INCLINED to be self-critical, social work around the beginning of its second half-century as a profession seemed to have turned a corner of its own devising and was especially self-evaluative. In 1952 the Council on Social Work Education was formed out of the American Association of Schools of Social Work and the National Association of Schools of Social Administration. In 1955 a single professional membership organization, the National Association of Social Workers, was formed out of no less than seven "specialized" membership bodies. A major study of social work education was completed. A study of 50,000 social workers was completed--who they were, where, what they did, what they earned, whom they worked for, what training they had, and more.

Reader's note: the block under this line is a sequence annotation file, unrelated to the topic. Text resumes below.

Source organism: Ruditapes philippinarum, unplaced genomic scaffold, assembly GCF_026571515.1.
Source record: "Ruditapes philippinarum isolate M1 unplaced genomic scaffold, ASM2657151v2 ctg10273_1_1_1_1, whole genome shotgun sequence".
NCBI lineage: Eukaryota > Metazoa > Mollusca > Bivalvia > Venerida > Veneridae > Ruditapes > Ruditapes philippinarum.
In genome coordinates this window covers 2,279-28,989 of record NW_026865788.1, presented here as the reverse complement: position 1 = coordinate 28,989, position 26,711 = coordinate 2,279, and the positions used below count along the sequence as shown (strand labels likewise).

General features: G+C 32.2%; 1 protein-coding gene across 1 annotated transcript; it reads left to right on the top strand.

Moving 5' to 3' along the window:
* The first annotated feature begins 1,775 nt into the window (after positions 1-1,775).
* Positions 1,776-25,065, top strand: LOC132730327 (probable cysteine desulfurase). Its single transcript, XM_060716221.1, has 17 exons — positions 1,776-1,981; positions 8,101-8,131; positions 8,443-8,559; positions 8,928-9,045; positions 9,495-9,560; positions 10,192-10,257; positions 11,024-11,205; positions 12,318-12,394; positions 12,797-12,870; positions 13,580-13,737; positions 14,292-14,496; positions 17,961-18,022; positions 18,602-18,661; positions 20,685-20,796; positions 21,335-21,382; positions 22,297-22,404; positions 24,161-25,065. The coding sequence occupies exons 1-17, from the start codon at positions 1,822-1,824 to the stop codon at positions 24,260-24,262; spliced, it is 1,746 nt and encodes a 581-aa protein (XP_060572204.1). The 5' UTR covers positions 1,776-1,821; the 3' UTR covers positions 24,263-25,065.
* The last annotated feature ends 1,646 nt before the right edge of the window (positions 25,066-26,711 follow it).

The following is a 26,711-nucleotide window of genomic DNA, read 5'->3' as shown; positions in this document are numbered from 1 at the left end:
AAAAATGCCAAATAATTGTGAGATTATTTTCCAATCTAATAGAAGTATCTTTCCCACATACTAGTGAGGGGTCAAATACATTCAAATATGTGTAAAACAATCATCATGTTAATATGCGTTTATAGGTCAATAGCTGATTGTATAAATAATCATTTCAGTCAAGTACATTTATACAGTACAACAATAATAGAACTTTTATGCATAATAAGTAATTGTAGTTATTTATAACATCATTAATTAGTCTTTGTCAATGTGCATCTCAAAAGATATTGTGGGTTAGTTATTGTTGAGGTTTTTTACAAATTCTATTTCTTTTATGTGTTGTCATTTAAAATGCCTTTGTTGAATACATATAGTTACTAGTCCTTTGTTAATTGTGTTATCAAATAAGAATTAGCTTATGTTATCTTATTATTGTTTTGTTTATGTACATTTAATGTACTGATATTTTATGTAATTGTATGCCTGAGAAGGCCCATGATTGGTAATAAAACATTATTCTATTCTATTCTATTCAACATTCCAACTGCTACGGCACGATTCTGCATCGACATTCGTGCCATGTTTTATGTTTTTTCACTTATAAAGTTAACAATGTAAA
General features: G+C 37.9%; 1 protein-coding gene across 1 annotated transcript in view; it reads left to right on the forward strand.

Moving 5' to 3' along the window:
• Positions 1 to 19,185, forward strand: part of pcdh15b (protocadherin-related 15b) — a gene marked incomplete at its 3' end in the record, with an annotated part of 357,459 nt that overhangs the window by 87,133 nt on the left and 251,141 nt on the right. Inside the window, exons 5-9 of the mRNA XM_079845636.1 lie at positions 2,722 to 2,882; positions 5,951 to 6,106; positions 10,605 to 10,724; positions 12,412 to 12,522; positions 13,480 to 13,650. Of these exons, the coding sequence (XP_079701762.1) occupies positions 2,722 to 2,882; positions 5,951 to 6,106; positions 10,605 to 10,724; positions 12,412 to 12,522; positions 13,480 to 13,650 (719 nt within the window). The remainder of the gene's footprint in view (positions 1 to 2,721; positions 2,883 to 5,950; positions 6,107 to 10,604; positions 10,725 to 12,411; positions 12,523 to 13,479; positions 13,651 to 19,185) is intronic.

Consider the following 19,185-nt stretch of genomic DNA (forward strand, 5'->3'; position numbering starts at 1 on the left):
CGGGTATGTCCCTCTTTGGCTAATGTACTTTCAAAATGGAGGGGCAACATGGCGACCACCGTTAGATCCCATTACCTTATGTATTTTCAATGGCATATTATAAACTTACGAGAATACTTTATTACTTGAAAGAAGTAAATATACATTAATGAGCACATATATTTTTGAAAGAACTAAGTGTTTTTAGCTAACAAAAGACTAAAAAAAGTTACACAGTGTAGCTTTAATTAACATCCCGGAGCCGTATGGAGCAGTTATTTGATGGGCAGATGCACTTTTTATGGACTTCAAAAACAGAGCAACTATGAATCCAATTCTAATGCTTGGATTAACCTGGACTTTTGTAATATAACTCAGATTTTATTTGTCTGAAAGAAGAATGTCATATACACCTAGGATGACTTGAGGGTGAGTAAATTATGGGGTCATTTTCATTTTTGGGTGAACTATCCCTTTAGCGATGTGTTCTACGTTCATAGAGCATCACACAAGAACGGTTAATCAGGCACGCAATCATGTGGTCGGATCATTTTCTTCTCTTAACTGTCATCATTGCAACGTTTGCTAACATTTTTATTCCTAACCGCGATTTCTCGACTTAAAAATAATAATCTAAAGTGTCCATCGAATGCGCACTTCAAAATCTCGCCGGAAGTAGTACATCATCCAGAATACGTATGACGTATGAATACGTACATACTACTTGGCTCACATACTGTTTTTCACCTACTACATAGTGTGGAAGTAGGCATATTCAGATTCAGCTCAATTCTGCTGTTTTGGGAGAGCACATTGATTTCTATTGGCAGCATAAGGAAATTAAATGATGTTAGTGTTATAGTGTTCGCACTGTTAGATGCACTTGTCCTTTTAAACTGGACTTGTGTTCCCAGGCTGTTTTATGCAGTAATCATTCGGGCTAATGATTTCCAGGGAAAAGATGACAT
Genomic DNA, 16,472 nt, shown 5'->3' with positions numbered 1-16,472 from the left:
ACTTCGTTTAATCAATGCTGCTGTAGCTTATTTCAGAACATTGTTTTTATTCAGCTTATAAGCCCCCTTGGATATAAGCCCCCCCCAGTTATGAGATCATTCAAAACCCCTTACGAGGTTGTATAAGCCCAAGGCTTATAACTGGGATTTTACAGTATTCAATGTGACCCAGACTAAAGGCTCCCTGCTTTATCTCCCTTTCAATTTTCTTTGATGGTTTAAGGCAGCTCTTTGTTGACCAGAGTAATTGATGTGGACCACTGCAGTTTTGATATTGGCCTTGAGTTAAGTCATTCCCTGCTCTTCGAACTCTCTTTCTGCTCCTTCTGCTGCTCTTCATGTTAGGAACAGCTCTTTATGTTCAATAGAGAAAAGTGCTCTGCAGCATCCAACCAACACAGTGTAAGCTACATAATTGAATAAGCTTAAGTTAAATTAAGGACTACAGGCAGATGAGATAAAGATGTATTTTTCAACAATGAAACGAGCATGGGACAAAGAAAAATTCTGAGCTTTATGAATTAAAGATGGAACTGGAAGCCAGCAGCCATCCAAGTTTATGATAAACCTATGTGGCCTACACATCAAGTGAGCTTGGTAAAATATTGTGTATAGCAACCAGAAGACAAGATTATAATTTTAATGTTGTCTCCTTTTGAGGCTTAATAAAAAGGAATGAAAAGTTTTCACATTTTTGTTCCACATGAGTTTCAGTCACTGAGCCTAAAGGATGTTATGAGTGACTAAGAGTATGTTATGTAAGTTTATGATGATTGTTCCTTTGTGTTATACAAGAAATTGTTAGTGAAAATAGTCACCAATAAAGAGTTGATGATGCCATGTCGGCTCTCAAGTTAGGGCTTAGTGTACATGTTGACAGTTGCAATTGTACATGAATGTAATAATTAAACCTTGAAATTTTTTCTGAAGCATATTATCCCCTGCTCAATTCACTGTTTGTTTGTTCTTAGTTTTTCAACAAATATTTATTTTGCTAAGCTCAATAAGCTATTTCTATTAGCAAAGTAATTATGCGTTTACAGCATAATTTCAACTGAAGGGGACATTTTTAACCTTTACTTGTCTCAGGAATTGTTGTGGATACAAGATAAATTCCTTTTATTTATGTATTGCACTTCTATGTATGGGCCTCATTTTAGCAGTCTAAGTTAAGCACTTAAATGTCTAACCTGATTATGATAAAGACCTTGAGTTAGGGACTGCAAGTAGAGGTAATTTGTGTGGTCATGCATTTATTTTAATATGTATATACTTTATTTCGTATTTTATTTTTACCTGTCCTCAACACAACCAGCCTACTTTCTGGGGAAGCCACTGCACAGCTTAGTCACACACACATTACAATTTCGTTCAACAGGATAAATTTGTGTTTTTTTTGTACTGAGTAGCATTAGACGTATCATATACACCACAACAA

Little of these developments can find a place here, except the study that opens several points of concern: social work's effort to define itself more precisely.
Harriett M. Bartlett, chairman of the Study Committee of the Council on Social Work Education, in 1951, oriented the Annual Meeting to the "Hollis-Taylor report,"1 as it was commonly called. She thought the report put the profession____________________